Please Help Find Crashing Scenery

I’ve been fielding crash-related bug reports for X-Plane 10,30, and a lot of them are turning out to be caused by third party scenery packs.

Now there are two possibilities for why a third party scenery pack might crash X-Plane:

  1. There is a bug in X-Plane.  In this case, I want to fix the bug!
  2. There is something wrong with the data in the scenery pack (that is, the data doesn’t meet X-Plane’s expectations).  In this case, I want to change the result from a crash to some kind of clear error report that an author could use to fix the problem.

The Old Rules

During my work on the scenery system for X-Plane 8 and 9, my view was “garbage in, garbage out” – that is, if you feed junk data into the scenery system, the result would be unpredictable and could include a crash.  In X-Plane 8, scenery load was completely synchronous – that is, your flight just stopped while we loaded files, so my idea at the time was that validation of scenery files should be done ahead of time, perhaps by the tools that write those files.

That logic (if it was even a good idea back then) doesn’t apply now.  Loading is done entirely on other CPU cores and does not interrupt flight; we can take the CPU time to make sure incoming data is valid.  And the cost of not validating the data is clear:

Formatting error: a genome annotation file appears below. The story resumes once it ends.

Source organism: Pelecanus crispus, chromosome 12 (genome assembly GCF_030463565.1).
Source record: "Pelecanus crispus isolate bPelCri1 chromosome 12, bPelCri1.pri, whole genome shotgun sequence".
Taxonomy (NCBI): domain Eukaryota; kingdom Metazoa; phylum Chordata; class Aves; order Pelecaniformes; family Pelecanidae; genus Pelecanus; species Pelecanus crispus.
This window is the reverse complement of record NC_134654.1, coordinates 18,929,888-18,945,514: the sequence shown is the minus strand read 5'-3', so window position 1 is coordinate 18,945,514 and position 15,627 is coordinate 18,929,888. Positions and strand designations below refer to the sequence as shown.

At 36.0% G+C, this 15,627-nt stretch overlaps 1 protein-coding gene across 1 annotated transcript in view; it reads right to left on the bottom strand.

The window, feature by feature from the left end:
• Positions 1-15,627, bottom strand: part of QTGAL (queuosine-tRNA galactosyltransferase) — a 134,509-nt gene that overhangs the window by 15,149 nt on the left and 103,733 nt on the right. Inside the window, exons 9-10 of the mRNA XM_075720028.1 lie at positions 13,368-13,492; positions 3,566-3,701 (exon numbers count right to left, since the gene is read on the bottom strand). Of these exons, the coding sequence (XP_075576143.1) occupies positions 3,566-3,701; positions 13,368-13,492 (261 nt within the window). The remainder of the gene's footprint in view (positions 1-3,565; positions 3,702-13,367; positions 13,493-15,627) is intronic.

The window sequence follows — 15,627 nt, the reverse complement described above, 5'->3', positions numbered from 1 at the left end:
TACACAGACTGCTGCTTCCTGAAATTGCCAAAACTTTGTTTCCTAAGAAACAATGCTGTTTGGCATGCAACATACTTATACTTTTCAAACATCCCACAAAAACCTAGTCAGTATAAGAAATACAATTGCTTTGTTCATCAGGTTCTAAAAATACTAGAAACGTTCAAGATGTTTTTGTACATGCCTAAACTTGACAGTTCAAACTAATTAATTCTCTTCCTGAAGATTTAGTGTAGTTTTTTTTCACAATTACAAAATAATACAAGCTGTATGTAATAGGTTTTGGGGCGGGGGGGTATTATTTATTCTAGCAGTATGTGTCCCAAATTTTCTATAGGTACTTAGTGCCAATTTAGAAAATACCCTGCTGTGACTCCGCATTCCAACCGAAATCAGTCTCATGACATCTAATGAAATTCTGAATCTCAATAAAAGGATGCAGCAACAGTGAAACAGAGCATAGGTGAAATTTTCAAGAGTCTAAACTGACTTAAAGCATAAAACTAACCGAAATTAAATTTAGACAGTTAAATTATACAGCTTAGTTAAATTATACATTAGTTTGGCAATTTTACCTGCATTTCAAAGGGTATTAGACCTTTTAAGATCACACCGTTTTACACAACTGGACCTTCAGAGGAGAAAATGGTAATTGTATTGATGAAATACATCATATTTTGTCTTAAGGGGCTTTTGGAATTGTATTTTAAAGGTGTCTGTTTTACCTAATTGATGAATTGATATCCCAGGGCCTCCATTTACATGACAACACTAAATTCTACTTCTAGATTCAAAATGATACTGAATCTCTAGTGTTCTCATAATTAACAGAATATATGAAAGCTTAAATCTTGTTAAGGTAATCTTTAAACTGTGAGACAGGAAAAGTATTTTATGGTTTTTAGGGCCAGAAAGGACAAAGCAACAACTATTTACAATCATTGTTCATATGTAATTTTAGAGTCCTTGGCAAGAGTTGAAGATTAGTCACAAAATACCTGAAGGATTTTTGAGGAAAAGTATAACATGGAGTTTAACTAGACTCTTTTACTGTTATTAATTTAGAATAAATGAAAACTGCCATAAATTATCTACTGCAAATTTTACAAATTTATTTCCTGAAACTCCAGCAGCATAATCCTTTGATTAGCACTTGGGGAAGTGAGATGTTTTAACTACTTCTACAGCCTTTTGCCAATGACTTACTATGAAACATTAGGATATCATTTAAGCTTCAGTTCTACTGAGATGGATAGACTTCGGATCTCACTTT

• The instability from badly formed data results in a sea of crash reports – if we have real serious sim bugs, it’s much harder to catch them in the noise.
  • Because we don’t trap bad data, the end result crash can be in the OpenGL driver (due to cascading errors), and due to the way 64-bit crash detection works, we don’t get any trace of the contributing X-Plane code path.
  • Authors who create scenery packs can’t tell if their pack is the source of crash, or how their data induced a crash.

My goal is to chase down crashes caused by third party scenery and both fix any bugs that emerge and tighten up error checking to detect the cause of crashes early on, in a way that is useful to authors.

The New Rules

Because X-Plane has not run validation over all scenery files in the past, there are probably scenery files in use now that contain data that I would consider illegal (either by the documented format, or just by my own view of how the file format was meant to work; I realize that second definition is quite useless to authors).  But for illegal data that doesn’t crash the sim, I can’t just go in and change X-Plane to reject that data in the next patch.  (“Surprise!  Your scenery packs won’t load!” isn’t cool.)